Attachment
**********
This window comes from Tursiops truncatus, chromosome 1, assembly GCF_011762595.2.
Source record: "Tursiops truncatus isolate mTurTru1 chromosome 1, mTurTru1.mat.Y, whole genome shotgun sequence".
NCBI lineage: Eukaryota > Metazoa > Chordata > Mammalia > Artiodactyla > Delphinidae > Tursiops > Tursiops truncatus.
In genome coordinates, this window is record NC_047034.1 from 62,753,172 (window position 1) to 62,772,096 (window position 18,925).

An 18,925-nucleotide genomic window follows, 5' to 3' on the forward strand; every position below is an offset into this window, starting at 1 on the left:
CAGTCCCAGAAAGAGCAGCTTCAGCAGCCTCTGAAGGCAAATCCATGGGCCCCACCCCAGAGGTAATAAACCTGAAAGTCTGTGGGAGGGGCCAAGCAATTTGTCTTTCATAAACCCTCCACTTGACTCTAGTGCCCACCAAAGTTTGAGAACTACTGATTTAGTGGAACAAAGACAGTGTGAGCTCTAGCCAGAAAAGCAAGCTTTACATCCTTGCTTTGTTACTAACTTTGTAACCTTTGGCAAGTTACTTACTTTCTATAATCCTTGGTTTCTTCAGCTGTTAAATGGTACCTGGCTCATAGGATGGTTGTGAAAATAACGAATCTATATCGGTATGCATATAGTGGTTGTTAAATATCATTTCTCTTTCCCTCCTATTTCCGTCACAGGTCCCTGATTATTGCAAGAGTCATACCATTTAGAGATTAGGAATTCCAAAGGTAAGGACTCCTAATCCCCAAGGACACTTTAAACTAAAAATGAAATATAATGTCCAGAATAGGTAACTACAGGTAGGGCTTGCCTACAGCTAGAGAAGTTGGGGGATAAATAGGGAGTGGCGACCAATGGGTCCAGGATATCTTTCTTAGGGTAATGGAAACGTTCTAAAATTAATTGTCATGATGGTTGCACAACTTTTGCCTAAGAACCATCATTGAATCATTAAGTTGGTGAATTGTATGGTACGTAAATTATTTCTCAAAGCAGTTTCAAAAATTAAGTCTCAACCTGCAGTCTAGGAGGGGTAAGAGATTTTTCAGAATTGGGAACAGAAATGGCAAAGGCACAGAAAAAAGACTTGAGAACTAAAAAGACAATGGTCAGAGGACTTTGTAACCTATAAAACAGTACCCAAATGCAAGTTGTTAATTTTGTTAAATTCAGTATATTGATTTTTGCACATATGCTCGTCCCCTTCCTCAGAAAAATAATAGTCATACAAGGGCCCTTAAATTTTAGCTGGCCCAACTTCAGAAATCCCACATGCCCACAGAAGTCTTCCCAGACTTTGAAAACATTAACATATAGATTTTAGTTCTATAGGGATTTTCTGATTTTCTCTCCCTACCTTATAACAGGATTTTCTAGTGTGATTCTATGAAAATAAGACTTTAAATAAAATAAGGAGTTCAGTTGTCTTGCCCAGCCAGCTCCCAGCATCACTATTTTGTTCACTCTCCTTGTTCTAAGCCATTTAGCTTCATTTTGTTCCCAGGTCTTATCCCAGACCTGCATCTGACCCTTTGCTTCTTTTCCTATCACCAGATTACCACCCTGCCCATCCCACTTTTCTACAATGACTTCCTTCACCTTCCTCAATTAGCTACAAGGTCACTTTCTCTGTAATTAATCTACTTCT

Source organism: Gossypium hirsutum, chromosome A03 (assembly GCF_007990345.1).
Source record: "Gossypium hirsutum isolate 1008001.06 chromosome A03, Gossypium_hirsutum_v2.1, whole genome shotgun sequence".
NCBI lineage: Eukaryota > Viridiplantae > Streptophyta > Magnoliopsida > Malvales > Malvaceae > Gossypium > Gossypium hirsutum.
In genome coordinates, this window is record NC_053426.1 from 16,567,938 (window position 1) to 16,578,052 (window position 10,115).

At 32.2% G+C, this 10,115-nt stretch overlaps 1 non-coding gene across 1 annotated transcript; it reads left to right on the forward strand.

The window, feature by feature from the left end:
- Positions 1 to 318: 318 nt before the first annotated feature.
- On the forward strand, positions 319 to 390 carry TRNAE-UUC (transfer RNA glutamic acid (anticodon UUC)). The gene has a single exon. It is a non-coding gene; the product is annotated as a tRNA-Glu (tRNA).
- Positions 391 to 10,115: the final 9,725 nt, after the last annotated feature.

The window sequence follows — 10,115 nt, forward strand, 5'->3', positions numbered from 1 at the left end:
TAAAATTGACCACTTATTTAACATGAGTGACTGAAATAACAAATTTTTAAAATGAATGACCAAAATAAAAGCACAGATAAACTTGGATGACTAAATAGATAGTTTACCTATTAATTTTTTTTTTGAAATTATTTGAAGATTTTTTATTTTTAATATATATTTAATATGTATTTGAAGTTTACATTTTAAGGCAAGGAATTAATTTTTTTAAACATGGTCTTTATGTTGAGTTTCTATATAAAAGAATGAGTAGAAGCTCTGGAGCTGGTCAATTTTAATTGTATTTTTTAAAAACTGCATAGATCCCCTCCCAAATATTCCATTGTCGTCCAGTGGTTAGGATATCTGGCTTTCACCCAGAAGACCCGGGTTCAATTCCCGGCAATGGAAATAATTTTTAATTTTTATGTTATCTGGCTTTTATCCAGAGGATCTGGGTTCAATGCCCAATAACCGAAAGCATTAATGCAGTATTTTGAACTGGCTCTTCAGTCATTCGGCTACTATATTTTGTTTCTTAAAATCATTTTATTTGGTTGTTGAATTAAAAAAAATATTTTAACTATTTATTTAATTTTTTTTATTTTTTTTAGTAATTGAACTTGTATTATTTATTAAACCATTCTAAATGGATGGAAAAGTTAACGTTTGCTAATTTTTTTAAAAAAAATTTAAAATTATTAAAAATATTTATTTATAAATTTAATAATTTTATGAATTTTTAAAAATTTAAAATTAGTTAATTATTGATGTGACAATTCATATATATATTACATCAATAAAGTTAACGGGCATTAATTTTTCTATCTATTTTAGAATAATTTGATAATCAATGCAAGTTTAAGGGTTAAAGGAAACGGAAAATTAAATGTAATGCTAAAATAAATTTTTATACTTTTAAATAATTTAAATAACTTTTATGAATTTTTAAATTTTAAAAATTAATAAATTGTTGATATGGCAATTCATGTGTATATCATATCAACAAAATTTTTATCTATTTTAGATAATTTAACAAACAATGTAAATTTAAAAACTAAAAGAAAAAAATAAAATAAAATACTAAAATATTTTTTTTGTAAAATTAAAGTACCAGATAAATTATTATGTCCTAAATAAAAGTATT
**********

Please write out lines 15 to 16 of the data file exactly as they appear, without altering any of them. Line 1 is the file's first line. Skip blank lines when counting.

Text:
- Positions 391 to 10,115: the final 9,725 nt, after the last annotated feature.

The window sequence follows — 10,115 nt, forward strand, 5'->3', positions numbered from 1 at the left end: